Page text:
- Pilot House goes smoke-free (4/23/17)10
- Without city record, Marie Street residents on hook for thousands in sewer repairs (4/19/17)7
- Event includes the first public tour of 200-year-old Elmwood Manor (4/23/17)3
- BBB warns Jackson man's online business might not be legit (4/24/17)
- Few Southeast students face suspension, expulsion for sexual assaults, campus paper finds (4/25/17)4
- Man out on bond for alleged molestation of boys charged with abusing girl (4/18/17)
- Cape councilman Bob Fox to run for mayor (4/21/17)5
- Woman battered after smashing boyfriend's meth pipe against wall, police say (4/25/17)
- Deputy: Man kicked, broke uncle's ribs after yard-work dispute (4/19/17)
- Sikeston man charged in shooting death of Cape man (4/23/17)
Wok of fame - Foreigners compete in Chinese cooking competition
HANGZHOU, China -- The contestants stood on one side of the table, stirring shrimp, pork and vegetables in sizzling woks.
On the other side, an even larger crowd of reporters and TV crews jostled to catch every morsel of action.
Why all the excitement? The 20 or so amateur chefs competing in a cook-off in the eastern city of Hangzhou on Friday were foreigners, showing off their stir-frying skills in the birthplace of one of the country's ancient regional cuisines.
The contest, recorded for television with running commentary by food critics, underscores China's changing attitudes toward its own cultural past.
Once attacked in the tradition-bashing early decades of communist rule, China's millenia-old culinary culture is now celebrated as a point of rising national pride and seen as a way to lure tourists.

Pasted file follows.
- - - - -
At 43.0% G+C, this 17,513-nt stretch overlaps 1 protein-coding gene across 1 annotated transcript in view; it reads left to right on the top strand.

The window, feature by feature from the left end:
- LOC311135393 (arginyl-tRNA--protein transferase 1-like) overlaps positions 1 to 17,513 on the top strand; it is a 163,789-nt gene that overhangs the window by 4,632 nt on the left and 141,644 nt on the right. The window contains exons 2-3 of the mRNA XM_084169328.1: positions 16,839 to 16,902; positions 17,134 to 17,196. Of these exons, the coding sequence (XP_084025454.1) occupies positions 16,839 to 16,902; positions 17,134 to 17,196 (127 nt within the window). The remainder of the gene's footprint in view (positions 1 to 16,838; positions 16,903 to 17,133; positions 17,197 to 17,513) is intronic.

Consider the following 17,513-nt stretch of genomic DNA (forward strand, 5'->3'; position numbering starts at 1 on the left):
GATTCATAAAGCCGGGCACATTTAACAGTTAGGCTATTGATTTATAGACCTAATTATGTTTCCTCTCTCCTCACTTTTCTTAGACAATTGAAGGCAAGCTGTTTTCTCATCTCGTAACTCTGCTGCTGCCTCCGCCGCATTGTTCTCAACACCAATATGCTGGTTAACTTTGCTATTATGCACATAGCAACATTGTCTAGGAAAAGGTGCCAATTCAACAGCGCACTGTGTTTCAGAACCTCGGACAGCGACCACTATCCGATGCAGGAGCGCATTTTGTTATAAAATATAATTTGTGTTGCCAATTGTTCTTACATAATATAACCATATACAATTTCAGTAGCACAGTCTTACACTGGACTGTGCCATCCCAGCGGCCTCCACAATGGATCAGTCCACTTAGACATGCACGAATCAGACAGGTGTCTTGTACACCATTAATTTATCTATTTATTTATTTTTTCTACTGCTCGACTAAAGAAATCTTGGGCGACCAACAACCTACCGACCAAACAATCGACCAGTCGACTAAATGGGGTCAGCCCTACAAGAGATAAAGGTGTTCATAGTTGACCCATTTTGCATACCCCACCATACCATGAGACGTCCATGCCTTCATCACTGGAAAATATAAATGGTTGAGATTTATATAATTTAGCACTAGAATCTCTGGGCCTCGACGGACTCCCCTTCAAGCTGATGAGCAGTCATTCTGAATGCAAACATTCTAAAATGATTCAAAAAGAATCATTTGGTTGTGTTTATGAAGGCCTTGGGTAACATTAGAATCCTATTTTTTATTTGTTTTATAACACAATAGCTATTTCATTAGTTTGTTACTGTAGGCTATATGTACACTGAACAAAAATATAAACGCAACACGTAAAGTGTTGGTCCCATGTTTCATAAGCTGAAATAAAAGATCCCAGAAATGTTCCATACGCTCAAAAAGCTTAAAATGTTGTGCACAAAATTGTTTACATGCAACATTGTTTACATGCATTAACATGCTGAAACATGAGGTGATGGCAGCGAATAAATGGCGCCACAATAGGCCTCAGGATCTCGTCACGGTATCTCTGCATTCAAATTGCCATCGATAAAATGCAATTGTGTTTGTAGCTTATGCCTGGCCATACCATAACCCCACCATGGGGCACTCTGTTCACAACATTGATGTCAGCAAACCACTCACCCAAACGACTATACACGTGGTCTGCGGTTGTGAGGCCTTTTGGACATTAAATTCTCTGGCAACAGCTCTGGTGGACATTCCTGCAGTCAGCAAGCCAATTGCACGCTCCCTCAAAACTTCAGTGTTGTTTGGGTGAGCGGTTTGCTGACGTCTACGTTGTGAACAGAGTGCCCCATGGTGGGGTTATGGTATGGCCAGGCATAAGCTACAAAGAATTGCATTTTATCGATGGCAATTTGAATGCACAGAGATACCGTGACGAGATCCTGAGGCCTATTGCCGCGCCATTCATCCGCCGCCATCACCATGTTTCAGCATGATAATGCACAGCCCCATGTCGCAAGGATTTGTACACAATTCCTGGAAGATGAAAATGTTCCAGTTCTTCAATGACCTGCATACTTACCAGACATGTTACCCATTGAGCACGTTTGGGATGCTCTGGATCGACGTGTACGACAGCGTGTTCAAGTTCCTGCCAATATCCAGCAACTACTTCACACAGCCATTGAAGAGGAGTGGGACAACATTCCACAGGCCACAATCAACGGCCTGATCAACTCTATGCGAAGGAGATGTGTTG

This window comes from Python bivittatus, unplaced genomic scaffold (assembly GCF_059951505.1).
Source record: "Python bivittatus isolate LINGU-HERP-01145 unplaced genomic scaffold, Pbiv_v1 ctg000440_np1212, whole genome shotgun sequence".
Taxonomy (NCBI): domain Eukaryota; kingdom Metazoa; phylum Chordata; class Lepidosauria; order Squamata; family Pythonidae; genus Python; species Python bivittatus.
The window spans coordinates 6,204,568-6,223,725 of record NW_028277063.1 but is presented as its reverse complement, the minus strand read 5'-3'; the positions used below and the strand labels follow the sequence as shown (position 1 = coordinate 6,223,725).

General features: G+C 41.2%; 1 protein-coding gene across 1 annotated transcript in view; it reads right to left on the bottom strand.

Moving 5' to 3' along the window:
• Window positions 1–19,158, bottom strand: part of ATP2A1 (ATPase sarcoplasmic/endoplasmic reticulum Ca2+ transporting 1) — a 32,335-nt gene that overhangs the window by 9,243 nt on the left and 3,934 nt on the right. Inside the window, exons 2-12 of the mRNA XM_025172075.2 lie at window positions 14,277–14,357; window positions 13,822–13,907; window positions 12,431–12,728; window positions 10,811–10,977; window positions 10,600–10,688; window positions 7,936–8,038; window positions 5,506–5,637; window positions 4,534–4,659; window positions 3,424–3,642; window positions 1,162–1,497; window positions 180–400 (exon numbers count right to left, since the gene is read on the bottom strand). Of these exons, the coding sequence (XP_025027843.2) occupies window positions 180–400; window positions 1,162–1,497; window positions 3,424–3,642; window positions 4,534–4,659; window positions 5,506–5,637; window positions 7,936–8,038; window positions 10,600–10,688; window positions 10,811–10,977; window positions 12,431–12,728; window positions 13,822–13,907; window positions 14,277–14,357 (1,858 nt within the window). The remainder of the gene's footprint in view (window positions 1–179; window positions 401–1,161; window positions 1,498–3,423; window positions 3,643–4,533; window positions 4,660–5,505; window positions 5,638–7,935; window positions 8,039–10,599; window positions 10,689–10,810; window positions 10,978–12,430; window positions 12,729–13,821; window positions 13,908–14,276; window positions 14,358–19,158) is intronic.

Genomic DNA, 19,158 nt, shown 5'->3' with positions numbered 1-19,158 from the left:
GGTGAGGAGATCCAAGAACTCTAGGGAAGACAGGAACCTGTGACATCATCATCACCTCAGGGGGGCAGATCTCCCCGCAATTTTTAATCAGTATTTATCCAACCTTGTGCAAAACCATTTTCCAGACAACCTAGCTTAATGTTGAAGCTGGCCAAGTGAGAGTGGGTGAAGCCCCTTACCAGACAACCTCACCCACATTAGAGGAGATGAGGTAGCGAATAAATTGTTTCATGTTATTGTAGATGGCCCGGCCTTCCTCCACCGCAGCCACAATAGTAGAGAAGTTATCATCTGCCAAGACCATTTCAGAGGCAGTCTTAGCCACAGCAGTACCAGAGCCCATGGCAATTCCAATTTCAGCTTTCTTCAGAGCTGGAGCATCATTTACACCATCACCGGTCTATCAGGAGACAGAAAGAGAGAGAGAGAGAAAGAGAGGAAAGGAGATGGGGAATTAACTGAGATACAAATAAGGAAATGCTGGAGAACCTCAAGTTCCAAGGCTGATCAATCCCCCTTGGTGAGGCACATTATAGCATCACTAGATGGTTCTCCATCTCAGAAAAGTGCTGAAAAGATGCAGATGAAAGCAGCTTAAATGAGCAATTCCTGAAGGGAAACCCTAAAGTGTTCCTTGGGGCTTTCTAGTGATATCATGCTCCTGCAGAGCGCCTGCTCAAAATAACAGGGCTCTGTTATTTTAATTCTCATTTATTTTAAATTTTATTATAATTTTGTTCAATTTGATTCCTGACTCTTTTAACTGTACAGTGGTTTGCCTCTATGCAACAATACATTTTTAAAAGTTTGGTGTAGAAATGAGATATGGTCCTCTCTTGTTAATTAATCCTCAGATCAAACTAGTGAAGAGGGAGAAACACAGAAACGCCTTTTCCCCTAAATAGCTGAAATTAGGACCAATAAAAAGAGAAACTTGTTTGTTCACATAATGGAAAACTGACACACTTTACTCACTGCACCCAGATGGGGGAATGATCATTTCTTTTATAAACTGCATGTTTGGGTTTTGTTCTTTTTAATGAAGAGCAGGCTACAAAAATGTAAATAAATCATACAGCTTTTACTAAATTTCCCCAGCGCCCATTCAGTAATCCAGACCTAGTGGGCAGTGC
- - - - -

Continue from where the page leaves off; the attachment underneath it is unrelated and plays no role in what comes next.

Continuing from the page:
In contrast to "Iron Chef," the cult television program that began in Japan, whose high-intensity competitors include professional chefs, the Hangzhou contest was a playful meeting of amateurs united by their love of food.
"Usually I can figure out how to cook anything I see in restaurants," said competitor John Ingersoll, a retired high school teacher from Minnesota who teaches English in Hangzhou. "But in China, what gets me are the sauces. I didn't know what's in them."
Ingersoll, 60, created an original dish that he called "Three Pools Mirroring the Moon." He said it was named after a Hangzhou attraction, but was just a glorified version of the fried potatoes he used to eat for breakfast at a Minnesota diner.
The Chinese trace their cooking style -- famous for its intricately flavored dishes prepared over searing heat -- back thousands of years, to the first farming communities along the Yellow River.
"Eating is central to Chinese culture, and to our regional culture," said Ji Genli, director of the Zhejiang Province Travel Bureau, one of the organizers of the event.
Chinese media flocked to Friday's competition, which involved 108 foreigners from 22 countries. All were students, teachers or white-collar workers living in Hangzhou or the nearby city of Nanjing.
Contestants were given 30 minutes to cook two dishes, which were graded by seven judges.
The winners were a Spanish highway engineer and a Nigerian studying at a Chinese university. Each received the equivalent of $375.
"What's different about Chinese food is the freshness of the ingredients," said the 33-year-old Spaniard, Jose Maria Arechederra, who won with lake fish cooked in vinegar. "In China, they are often still alive when you buy them at the market."
The judges said they were impressed at the foreigners' skill, though they said most of the sauces weren't quite right -- not enough vinegar, or too much salt.
"Still, you can't tell by eating that this was cooked by a foreigner," said Dai Guibao, who heads the cooking department at the Tourism College of Zhejiang. "They did well, considering the short time they had to learn."